Noelle Stout will return to CASBS as a research affiliate (she was a fellow at CASBS in 2016-17) to study the human impact of Artificial Intelligence (AI) and machine learning, focusing on questions of worker displacement and the implicit gendered dynamics of automation and robotics. Collaborating on the CASBS Catalyst research network, Stout will help to bring together scholars, industry professionals, and community stakeholders in the Silicon Valley to probe the groundbreaking potential, as well as the pitfalls, of rapidly developing AI technologies.
Stout’s ongoing research focuses on the interplay of major economic transformations and the micropolitics of daily life. Her forthcoming book, Dispossessed: How Predatory Bureaucracy Foreclosed on the American Middle Class (UC Press) traces the pernicious afterlife of the 2008 mortgage crash. Stout’s previous research analyzed the cultural consequences of introducing market-based tourism to Cuba, resulting in an award-winning book, After Love: Queer Intimacy and Erotic Economies in Post-Soviet Cuba(Duke, 2014) and a prize-winning documentary Luchando (2008), which has circulated internationally.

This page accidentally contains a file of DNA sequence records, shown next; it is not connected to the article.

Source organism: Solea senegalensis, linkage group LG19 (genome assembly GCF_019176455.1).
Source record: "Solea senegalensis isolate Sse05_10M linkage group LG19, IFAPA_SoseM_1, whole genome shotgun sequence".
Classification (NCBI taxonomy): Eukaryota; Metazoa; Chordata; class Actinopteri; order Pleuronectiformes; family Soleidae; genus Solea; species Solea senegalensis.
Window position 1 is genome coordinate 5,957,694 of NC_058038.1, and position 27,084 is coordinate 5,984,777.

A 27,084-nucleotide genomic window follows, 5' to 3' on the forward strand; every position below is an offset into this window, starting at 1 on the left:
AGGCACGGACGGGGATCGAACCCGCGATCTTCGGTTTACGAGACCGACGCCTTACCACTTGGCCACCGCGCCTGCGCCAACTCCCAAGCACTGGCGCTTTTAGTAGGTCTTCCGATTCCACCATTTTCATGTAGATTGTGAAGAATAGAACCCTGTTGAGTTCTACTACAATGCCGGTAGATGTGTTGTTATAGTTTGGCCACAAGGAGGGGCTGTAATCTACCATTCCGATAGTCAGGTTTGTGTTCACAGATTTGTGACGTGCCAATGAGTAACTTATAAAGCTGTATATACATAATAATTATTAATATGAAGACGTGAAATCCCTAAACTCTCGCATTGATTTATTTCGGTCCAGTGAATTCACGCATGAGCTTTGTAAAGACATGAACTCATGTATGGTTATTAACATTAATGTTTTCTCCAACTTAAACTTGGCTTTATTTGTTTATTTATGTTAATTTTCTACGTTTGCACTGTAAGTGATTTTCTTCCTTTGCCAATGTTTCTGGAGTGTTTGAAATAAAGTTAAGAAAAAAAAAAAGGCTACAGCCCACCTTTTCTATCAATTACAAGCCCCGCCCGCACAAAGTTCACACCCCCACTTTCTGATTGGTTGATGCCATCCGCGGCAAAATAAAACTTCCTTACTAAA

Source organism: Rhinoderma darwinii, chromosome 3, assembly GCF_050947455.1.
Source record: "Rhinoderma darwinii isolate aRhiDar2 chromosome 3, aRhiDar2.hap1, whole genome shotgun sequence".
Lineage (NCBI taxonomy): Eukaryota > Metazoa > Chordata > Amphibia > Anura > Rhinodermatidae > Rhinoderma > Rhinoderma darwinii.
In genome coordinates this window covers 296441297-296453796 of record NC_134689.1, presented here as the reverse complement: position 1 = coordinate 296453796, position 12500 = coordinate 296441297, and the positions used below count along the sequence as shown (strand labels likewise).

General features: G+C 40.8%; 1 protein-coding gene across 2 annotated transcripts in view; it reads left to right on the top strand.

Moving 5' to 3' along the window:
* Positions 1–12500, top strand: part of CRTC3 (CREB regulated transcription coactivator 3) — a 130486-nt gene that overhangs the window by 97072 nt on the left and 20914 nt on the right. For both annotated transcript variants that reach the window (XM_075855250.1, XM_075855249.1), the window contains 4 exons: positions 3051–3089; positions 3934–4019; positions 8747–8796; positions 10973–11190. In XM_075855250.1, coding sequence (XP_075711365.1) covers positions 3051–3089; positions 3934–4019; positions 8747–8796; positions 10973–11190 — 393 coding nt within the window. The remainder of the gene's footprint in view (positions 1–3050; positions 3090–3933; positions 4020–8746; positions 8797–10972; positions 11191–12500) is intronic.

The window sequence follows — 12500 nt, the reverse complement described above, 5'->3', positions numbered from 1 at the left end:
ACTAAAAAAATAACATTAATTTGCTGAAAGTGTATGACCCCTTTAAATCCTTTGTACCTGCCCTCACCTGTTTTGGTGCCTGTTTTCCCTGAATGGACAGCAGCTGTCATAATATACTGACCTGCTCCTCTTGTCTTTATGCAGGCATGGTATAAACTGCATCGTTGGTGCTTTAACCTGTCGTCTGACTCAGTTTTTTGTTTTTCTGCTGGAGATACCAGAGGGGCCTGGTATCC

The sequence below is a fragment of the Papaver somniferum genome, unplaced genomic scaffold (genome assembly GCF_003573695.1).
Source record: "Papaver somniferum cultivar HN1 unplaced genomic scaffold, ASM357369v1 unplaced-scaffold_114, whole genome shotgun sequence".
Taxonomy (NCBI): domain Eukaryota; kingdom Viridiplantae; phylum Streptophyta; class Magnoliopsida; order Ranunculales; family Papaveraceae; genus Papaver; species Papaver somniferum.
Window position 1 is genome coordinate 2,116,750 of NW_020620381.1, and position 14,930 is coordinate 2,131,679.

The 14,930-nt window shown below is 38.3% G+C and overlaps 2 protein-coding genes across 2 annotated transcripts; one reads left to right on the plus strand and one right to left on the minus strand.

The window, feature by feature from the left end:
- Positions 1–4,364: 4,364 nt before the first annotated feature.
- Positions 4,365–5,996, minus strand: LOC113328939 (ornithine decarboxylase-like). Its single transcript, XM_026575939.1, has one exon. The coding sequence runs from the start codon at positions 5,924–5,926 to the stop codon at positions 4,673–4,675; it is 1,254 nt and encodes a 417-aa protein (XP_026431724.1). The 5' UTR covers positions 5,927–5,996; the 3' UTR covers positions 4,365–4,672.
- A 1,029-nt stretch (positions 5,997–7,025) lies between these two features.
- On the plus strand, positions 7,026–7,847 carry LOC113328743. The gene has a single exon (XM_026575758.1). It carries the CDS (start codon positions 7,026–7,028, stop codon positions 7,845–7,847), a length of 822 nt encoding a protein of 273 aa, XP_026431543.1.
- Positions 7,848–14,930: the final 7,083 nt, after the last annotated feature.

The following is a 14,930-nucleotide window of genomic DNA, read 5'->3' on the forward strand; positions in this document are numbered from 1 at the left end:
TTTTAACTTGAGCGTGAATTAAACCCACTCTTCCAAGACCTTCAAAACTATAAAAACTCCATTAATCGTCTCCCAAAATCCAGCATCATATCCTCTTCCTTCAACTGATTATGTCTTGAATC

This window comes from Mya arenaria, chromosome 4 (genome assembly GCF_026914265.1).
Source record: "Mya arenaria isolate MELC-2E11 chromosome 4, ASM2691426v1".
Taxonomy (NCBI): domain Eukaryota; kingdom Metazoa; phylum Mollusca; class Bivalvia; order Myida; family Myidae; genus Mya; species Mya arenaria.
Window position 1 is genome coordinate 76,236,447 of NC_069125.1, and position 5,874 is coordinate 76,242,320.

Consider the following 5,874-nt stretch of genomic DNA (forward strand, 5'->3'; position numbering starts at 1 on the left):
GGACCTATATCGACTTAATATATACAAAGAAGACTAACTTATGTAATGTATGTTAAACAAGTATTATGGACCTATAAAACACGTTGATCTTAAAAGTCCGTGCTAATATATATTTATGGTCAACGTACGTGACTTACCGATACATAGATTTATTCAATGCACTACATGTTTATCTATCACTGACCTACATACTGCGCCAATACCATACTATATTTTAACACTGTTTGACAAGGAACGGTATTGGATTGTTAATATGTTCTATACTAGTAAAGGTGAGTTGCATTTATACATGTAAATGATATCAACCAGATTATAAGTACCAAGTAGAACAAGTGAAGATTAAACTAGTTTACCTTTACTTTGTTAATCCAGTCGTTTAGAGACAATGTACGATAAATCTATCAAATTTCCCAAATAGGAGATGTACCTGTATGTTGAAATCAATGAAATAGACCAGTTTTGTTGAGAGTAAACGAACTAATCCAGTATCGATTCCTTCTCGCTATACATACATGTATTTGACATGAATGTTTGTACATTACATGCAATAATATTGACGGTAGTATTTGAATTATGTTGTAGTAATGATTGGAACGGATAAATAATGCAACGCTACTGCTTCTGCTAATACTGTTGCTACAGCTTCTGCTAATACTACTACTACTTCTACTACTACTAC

Stout is an associate professor of anthropology at New York University. Her research has won support from the National Science Foundation, the American Council of Learned Societies, and the Furman Center for Real Estate and Public Policy, among others. She earned her BAS and MA in anthropology and feminist studies from Stanford University and a PhD in anthropology from Harvard University.